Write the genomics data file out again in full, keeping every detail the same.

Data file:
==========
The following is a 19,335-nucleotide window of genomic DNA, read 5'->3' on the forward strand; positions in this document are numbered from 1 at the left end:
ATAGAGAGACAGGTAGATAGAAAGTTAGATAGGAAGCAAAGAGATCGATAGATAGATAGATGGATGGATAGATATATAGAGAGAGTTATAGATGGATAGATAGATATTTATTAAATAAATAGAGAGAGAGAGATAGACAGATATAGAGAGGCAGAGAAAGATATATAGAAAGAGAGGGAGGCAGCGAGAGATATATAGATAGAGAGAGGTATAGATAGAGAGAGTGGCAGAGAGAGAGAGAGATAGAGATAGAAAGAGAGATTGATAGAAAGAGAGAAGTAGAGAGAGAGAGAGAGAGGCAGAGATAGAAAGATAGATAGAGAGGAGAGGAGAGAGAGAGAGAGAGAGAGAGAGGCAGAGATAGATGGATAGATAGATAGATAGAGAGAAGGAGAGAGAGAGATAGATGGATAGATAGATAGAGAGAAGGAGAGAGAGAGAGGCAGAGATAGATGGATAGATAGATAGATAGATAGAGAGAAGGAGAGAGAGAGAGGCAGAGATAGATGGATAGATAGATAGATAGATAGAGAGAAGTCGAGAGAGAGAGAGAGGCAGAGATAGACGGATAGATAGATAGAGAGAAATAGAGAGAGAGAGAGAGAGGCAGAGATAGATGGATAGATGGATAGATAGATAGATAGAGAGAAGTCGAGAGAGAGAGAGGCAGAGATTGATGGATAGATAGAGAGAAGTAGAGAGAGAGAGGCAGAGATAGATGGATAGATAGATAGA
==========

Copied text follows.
The following is a 19,335-nucleotide window of genomic DNA, read 5'->3' on the forward strand; positions in this document are numbered from 1 at the left end:
ATAGAGAGACAGGTAGATAGAAAGTTAGATAGGAAGCAAAGAGATCGATAGATAGATAGATGGATGGATAGATATATAGAGAGAGTTATAGATGGATAGATAGATATTTATTAAATAAATAGAGAGAGAGAGATAGACAGATATAGAGAGGCAGAGAAAGATATATAGAAAGAGAGGGAGGCAGCGAGAGATATATAGATAGAGAGAGGTATAGATAGAGAGAGTGGCAGAGAGAGAGAGAGATAGAGATAGAAAGAGAGATTGATAGAAAGAGAGAAGTAGAGAGAGAGAGAGAGAGGCAGAGATAGAAAGATAGATAGAGAGGAGAGGAGAGAGAGAGAGAGAGAGAGAGAGGCAGAGATAGATGGATAGATAGATAGATAGAGAGAAGGAGAGAGAGAGATAGATGGATAGATAGATAGAGAGAAGGAGAGAGAGAGAGGCAGAGATAGATGGATAGATAGATAGATAGATAGAGAGAAGGAGAGAGAGAGAGGCAGAGATAGATGGATAGATAGATAGATAGATAGAGAGAAGTCGAGAGAGAGAGAGAGGCAGAGATAGACGGATAGATAGATAGAGAGAAATAGAGAGAGAGAGAGAGAGGCAGAGATAGATGGATAGATGGATAGATAGATAGATAGAGAGAAGTCGAGAGAGAGAGAGGCAGAGATTGATGGATAGATAGAGAGAAGTAGAGAGAGAGAGGCAGAGATAGATGGATAGATAGATAGA